Lubricants 101: What needs to be lubricated? – Part 2

In the second and final part of our primer on industrial lubricants, we look at what are the various elements that require lubrication.

Regardless if you’re a seasoned pro or a new aspiring talent in this industry, this article will help you understand their significance when choosing the right lubes with the right characteristics for various industrial activities.

Last week, we discussed why we need to lubricate and the various properties of industrial lubricating oils, from viscosity to pour point to demulsibility.

This week, we continue the discussion on industrial lubricants by exploring what needs to be lubricated, which can be broken down into three specific components – bearings, gears and cylinders.

  1. Bearings

Bearings carry loads, extend shafts, as well as hold them in position. Bearings which require lubrication are either plain or anti-friction bearings; we take a closer look at these two type of bearings:

Plain Bearings

Anti-Friction Bearings

Can be used for low to high loads

Can be used for slow to high speeds

Low strength-to-size ratio

High strength-to-size ratio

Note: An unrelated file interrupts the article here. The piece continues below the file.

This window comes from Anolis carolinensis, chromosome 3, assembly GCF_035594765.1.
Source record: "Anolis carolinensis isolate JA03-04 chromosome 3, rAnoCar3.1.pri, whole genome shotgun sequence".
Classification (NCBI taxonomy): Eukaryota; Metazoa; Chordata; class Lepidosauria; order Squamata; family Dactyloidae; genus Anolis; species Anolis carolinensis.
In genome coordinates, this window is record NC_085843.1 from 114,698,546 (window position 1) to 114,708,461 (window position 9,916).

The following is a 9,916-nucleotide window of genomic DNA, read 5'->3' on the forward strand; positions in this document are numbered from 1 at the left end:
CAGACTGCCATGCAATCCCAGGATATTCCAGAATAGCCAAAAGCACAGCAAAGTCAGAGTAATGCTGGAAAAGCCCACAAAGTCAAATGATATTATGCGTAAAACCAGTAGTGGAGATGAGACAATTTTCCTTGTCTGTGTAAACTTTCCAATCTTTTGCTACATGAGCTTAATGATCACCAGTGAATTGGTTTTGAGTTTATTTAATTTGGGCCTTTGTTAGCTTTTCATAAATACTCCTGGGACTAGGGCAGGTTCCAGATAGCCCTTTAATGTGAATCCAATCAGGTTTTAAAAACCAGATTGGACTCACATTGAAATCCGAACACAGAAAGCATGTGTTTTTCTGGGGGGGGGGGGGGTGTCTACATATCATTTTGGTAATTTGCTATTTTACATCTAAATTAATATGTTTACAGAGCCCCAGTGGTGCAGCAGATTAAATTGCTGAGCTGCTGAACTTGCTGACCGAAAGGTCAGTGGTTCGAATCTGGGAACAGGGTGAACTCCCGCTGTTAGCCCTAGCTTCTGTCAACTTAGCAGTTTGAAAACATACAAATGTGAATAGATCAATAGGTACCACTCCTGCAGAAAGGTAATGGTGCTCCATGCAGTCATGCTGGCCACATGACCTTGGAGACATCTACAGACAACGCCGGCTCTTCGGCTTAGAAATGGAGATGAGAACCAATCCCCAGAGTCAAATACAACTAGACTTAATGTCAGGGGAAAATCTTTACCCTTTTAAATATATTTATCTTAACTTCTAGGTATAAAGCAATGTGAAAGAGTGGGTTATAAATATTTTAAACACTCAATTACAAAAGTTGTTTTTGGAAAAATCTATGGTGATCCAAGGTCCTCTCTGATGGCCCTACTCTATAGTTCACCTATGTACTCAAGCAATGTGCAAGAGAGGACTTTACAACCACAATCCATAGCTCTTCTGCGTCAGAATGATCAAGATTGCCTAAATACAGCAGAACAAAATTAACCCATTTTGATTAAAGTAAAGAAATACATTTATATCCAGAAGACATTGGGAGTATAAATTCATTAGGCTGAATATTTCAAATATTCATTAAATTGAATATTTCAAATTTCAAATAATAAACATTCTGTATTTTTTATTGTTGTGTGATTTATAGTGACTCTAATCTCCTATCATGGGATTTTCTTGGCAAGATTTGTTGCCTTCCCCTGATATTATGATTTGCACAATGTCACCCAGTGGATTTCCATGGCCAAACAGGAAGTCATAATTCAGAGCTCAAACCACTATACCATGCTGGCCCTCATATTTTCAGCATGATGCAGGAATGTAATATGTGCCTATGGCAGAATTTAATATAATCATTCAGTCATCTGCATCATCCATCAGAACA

Poor precision and shaft movement

Good precision and shaft movement

Lower in cost than anti-friction bearings

Higher in cost than plain bearings

Require full film (hydrodynamic) lubrication to support loads

 

Meanwhile, anti-friction bearings come in four variations:

Ball bearings

  

Straight roller bearings

Tapered roller bearings

 

Needle bearings


  1. Gears

Gears transmit motion and power from one turning shaft to another. We typically lubricate the following types of gears:

Spur gears

Bevel/spiral bevel gears

Herringbone gears

Helical gears

Worm gears

Hypoid gears

 

  1. Cylinders

Lastly, there are cylinders which create or transmit power. The two types of cylinders that need to be lubricated are:

We hope you enjoyed this tip series. If you have any questions at all, please leave a comment in the section below. Otherwise, hit ‘Like’ on the toolbar to the right if you found this article useful!

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